Nineteenth-century Russian scholars rather unanimously considered that the Kalevala reflected a very primitive state of society, where larger administrative and military units were absent. It did not, in their opinion, witness to an ability to create a state in the future either. For such Slavophiles as A.F. Hilferding and Nikolai Danilevsky, the conclusion was clear: the Finns were doomed to remain under Russian domination because they were not able to form a state. They also believed that the Finns were constitutionally unable to create a great culture of their own, but – this they benevolently granted – they could well be used as 'ethnographic material' for the Russian empire and thus contribute usefully to world history.
     Finnish nationalist scholars, especially in the first decades of the 20th century, began to find in Kalevala heroic themes, vestiges of catholicism and other 'Western' influences. This led them to induce that the runes of Kalevala had been born not in eastern Karelia, where they were collected, but in western Finland. This theory of an 'eastern refrigerator', whose primitive surroundings had preserved the ancient treasures of the more developed western Finland, was quite widely adopted. In the Soviet Union this theory was used for quite distinct political purposes.
     In general, the issue of the origins of Kalevala became highly political in Soviet Russia. This happened especially during the 'great turn' of 1929-30, when apolitical scholars were ousted from the Soviet scholarly institutes and everything began to be seen and explained in terms of class-struggle. A champion of class-based ideas, the academician Nikolai Marr, reigned supreme in Soviet linguistics. He explained that every language had a class nature. This implied that it was not relevant to consider that cognate languages somehow belonged together. In fact, he inferred, languages attracted and repelled each other in terms of class.
     At this time, the Autonomous Socialist Soviet Republic of Karelia (the area also known as Russian or eastern Karelia) was ruled by Finnish communists who had fled from Finland during the abortive Finnish revolution of 1918. The Finns had introduced the literary Finnish language in Karelia, and now they faced a dilemma: should they submit to the linguistic norms of bourgeois Finland, or should they follow a class-based orientation and begin to adopt the linguistic innovations of their class brethren, the Russians? The foremost researcher of the Finno-Ugric languages in the Soviet Union, D.V. Bubrich, considered that the solution was evident and unavoidable: the Finnish language – a bourgeois one – should be rejected in Karelia and replaced by the heavily Russified Karelian dialect which was spoken by the local population. The non-bourgeois nature of the Karelian language (as Bubrich preferred to call it) was above all suspicion and readily adopted elements of Russian – the truly proletarian dominant language of Soviet Union, the Fatherland of the toilers of the world!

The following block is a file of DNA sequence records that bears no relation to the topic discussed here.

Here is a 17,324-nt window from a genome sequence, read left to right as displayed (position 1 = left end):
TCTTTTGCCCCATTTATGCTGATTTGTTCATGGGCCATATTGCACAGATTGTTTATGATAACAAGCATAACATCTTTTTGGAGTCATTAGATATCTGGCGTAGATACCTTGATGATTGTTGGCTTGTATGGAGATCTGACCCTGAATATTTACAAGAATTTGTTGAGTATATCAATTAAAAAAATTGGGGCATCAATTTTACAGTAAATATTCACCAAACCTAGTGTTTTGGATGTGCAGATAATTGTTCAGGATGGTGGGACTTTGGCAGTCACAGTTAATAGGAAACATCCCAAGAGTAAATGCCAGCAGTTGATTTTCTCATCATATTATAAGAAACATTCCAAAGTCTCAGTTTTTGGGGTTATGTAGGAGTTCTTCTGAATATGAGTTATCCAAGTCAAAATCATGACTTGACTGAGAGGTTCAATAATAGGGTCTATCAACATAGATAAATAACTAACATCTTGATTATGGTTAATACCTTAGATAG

For Bubrich, who wanted to liquidate the Finnish language in Karelia, the theory about the origins of Kalevala became a weighty argument. If Kalevala was not created by the Karelians, but just preserved there like fish in a refrigerator, then there was one argument less for those who advocated the use of Finnish in eastern Karelia. The Kalevala was Finnish, and that was that. Apart from class, there was nothing that really united or divided the Finns and the Karelians. The dominant Finnish minority in eastern Karelia fought back and stressed Kalevala's Karelian, as well as Finnish, nature. At the end they were defeated, even though they tried to Russify their Finnish as much as possible, in a desperate effort to survive.